|G. P Putnam|
|Published by moi|
I have four eBooks out in the world. Three were published by G.P. Putnam's Sons at the same time the company published the hardcover editions of my last three books. I published the fourth one, an eBook republication of one my
earlier out-of-print books from Putnam. Nonetheless, my impression has
been that children aren't big eBook readers. I've heard speakers say
eBooks are the next big thing for children. But when visiting schools, speaking with librarians and parents, and in give-and-take on-line, I haven't seen it happening. In fact, I've read that eBooks are very much a middle-aged woman reader thing. Not a kid thing, at all.
|G. P. Putnam|
Then last month I received my most recent statement from Penguin Random House. They've revised the statement, so it's a little easier to read. (Hey. It's not just me who has trouble with those things.) I was surprised to discover that I've sold a few copies of each of my eBooks during the period the statement covers. What was more surprising was how many eBooks I've sold overall.
Now, we're not talking bestselling numbers here. The numbers are just higher than I expected. When I told a family member how many eBooks of Happy Kid!
have sold...Well, let's just say I got a reaction. Our expectations were that low.
|G. P. Putnam|
Of course, children don't buy many books of any kind. Adults buy books for them. No doubt adults are buying these. Are they buying them for their children's e-readers? Are they buying them for their own e-readers, so they'll have some child reading available for child reading emergencies in cars, doctors' offices, etc.? (I can see myself doing that.) Are they buying them for themselves to read? (I have done that.)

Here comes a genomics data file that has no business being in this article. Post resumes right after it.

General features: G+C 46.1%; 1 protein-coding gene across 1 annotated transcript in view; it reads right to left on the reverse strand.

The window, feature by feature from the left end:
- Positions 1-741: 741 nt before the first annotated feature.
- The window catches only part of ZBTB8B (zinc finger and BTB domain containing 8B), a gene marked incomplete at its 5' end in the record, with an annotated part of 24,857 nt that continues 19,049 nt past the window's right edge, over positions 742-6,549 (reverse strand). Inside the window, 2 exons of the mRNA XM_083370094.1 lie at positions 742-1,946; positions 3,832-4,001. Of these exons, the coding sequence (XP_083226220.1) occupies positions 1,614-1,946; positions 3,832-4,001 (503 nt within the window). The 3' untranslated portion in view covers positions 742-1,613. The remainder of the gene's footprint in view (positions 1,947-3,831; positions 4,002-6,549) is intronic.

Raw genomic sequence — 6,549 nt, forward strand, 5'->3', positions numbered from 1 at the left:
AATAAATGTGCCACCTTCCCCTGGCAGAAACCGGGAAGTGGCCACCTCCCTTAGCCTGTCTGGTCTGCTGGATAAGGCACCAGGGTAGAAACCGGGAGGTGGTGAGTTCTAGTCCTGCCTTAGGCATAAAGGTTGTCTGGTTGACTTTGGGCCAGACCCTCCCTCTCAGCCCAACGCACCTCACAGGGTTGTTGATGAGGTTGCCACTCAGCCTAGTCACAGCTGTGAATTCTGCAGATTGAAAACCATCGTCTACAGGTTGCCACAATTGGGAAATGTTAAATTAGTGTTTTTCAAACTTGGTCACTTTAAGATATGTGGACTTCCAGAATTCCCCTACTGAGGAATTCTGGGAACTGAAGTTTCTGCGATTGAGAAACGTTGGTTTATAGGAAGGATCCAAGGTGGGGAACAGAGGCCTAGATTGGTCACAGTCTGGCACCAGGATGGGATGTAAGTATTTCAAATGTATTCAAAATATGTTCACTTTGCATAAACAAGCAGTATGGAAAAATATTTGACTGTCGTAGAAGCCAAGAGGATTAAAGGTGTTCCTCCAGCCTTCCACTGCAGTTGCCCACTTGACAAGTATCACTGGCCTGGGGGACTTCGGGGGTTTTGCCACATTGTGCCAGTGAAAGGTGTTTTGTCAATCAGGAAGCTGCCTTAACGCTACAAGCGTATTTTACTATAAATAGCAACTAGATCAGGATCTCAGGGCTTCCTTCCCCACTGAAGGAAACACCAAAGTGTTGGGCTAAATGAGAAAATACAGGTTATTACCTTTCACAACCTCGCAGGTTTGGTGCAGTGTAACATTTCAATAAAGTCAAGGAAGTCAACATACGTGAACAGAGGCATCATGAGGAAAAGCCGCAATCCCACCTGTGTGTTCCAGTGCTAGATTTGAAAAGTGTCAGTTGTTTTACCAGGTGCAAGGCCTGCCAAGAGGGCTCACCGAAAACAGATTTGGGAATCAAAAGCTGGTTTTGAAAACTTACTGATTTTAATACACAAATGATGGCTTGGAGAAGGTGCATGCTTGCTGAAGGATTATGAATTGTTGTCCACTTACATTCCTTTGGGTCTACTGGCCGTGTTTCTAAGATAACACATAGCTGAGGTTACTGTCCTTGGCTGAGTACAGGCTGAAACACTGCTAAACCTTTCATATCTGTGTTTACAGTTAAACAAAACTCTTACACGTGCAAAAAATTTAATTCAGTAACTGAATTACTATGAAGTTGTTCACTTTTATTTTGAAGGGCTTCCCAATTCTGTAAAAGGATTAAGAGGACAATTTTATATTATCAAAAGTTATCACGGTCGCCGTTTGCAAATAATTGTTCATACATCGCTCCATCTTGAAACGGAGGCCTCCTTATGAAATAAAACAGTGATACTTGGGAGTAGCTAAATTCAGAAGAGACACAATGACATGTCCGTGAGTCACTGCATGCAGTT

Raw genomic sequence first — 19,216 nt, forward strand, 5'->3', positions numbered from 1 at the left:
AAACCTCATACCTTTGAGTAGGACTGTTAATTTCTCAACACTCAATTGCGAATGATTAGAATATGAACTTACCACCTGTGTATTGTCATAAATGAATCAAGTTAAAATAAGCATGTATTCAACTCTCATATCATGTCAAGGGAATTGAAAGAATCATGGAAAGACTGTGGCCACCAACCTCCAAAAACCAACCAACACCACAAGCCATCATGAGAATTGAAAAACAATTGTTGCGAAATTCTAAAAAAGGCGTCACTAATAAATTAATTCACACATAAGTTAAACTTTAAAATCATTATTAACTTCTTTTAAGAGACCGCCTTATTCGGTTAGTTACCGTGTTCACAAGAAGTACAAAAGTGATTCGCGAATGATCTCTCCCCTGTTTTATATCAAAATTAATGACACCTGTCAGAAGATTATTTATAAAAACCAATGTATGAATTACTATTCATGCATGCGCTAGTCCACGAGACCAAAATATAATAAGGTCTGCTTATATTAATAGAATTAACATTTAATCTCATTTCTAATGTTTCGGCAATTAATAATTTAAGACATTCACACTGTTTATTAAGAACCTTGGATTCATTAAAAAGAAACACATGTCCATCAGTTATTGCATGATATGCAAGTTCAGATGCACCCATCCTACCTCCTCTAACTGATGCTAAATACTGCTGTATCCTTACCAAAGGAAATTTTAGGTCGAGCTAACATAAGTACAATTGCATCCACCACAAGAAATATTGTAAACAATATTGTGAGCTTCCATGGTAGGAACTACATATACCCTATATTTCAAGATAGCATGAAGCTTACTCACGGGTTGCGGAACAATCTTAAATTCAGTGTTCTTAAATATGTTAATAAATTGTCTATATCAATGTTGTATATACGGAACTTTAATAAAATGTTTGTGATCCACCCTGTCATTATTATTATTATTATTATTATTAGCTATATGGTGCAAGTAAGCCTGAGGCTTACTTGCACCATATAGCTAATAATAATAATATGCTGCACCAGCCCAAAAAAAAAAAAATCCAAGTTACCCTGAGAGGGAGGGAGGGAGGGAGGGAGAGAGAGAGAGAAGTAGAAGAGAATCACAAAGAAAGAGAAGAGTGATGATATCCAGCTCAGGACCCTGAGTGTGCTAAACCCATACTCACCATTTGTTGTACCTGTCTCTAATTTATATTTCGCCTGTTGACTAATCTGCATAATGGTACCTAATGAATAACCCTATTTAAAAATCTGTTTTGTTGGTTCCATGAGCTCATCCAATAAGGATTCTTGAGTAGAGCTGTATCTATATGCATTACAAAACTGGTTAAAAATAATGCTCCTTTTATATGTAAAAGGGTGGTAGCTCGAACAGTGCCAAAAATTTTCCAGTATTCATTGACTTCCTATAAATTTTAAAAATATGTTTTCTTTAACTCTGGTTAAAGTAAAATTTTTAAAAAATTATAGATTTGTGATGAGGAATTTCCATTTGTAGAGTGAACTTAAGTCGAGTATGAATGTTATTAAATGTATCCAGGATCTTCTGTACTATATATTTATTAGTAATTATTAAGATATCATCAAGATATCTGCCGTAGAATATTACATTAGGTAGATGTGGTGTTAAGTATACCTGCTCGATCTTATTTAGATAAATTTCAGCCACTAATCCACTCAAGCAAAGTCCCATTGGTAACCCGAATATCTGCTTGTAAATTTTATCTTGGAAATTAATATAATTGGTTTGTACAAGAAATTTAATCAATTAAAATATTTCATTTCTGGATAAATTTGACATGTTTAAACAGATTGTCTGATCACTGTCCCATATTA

Whatever the reason, someone is buying these particular children's eBooks. I assume that means they're buying other children's eBooks, too.
Very interesting. I only know that I never buy e books. I can't find a good way to circulate them in the school library, since kids have different platforms, and loading the books can be a huge pain. In fact, I had two struggling readers who borrowed old school Kindles, but I had to check out the books on my public library account! Also, the e readers only lasted about three months once they started using them. For now, I only purchase hard backs. We'll see how technology changes!
That's one of the reasons I didn't think many people were buying children's eBooks. Libraries are the traditional purchasers, and I assume most libraries have all the problems you describe.
I buy eBooks, myself, particularly when Kindle offers deals. It's a great way to try new authors. I then may go on to buy other eBooks at full price by the same author. However, my eBooks that were published by the publisher are never involved with deals, to my knowledge.
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